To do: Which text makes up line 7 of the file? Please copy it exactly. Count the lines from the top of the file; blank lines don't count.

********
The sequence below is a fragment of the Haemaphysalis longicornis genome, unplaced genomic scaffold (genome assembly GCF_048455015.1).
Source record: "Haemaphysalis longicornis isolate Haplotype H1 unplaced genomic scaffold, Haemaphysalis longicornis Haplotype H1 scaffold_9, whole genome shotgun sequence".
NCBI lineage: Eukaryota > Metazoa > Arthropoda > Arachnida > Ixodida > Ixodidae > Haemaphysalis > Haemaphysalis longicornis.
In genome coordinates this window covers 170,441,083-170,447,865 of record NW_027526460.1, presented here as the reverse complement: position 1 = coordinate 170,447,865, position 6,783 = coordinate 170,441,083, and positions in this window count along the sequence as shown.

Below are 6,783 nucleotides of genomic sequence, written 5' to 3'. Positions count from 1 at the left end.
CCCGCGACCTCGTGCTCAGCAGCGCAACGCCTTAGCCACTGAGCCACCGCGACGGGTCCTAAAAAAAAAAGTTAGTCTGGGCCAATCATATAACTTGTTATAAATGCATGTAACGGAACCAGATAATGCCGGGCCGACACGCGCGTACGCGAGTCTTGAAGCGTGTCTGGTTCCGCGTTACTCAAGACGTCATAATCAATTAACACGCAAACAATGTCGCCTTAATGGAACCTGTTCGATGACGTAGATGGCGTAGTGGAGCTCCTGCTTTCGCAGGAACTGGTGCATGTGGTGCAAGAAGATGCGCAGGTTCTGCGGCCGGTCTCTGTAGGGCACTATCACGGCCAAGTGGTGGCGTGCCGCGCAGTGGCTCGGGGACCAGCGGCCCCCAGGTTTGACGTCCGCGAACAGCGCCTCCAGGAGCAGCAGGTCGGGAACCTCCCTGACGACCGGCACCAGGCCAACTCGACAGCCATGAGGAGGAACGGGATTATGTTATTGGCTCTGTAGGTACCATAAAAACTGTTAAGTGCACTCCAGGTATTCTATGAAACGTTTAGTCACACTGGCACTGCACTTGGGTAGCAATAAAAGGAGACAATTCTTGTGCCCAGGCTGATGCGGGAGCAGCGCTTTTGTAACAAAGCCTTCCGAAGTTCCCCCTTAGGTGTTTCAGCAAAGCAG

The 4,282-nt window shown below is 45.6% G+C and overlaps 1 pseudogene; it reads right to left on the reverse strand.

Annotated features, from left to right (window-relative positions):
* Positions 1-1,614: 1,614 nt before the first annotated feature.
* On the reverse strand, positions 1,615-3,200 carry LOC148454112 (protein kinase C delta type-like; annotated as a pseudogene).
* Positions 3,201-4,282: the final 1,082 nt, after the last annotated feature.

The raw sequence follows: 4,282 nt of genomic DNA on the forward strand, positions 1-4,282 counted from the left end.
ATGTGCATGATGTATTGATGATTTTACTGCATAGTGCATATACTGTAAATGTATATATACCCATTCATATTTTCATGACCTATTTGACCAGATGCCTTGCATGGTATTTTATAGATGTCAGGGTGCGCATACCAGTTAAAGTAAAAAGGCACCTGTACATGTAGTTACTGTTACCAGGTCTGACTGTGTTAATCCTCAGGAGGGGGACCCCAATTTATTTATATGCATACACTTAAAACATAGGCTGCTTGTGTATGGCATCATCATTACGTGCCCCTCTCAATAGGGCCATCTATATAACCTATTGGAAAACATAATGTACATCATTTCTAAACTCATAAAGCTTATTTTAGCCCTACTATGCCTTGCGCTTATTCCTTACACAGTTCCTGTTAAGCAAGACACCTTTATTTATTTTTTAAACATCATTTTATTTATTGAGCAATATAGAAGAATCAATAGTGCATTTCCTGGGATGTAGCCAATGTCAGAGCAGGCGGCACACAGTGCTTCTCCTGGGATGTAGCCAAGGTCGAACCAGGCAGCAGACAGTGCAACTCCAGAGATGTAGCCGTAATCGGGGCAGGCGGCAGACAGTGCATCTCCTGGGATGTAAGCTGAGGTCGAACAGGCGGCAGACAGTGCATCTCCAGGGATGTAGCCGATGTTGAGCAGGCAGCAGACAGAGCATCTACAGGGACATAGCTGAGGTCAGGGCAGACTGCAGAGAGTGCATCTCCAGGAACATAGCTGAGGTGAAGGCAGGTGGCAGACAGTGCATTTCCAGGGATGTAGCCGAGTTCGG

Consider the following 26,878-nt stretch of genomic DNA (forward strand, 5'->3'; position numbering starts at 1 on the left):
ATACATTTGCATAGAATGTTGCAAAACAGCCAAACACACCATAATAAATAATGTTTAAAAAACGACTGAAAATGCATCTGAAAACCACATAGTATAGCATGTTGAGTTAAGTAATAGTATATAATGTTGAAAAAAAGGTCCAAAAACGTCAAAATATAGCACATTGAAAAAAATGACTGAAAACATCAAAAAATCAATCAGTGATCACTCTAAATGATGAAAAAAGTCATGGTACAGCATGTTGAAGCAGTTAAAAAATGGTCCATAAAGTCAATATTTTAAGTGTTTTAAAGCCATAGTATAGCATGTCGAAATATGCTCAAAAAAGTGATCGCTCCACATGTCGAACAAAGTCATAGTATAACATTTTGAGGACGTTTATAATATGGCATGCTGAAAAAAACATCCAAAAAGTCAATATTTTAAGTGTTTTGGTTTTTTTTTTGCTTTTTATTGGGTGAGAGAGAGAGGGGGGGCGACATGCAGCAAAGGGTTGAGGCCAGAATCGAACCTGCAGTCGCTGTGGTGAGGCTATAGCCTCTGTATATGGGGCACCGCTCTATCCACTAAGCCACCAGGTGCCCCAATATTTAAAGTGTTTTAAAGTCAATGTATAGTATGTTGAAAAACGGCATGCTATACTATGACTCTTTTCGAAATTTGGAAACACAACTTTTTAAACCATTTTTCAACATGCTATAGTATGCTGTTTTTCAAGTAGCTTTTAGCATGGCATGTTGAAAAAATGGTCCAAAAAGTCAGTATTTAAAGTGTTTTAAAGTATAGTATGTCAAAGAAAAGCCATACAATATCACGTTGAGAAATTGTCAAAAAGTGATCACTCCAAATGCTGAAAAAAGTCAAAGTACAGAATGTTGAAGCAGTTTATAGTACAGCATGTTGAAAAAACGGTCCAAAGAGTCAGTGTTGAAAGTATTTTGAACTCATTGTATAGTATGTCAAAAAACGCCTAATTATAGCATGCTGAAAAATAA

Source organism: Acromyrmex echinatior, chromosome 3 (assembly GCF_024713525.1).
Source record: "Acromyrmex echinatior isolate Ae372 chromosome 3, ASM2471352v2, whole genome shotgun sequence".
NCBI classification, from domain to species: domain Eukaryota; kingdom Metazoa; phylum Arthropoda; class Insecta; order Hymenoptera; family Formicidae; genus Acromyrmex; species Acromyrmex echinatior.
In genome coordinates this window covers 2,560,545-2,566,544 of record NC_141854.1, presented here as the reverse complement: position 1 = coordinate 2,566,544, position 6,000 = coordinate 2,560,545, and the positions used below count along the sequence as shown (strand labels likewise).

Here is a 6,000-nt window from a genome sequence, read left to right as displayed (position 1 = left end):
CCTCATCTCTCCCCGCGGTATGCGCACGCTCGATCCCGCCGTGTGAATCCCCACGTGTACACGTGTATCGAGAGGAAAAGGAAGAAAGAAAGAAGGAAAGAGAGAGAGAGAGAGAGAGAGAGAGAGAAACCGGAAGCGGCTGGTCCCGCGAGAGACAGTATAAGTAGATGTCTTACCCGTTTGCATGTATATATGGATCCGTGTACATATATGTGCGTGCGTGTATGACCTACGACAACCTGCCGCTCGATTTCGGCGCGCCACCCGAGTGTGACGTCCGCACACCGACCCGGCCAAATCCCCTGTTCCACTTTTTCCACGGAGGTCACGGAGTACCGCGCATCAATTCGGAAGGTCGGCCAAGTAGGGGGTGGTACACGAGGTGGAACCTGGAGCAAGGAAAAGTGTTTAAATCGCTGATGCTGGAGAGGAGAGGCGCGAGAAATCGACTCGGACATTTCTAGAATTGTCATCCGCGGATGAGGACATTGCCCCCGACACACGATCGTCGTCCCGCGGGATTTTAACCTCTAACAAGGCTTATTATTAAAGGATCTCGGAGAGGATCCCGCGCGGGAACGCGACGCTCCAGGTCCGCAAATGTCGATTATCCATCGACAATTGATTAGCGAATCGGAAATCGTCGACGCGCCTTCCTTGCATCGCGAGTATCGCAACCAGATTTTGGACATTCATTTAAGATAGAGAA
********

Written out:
The 4,282-nt window shown below is 45.6% G+C and overlaps 1 pseudogene; it reads right to left on the reverse strand.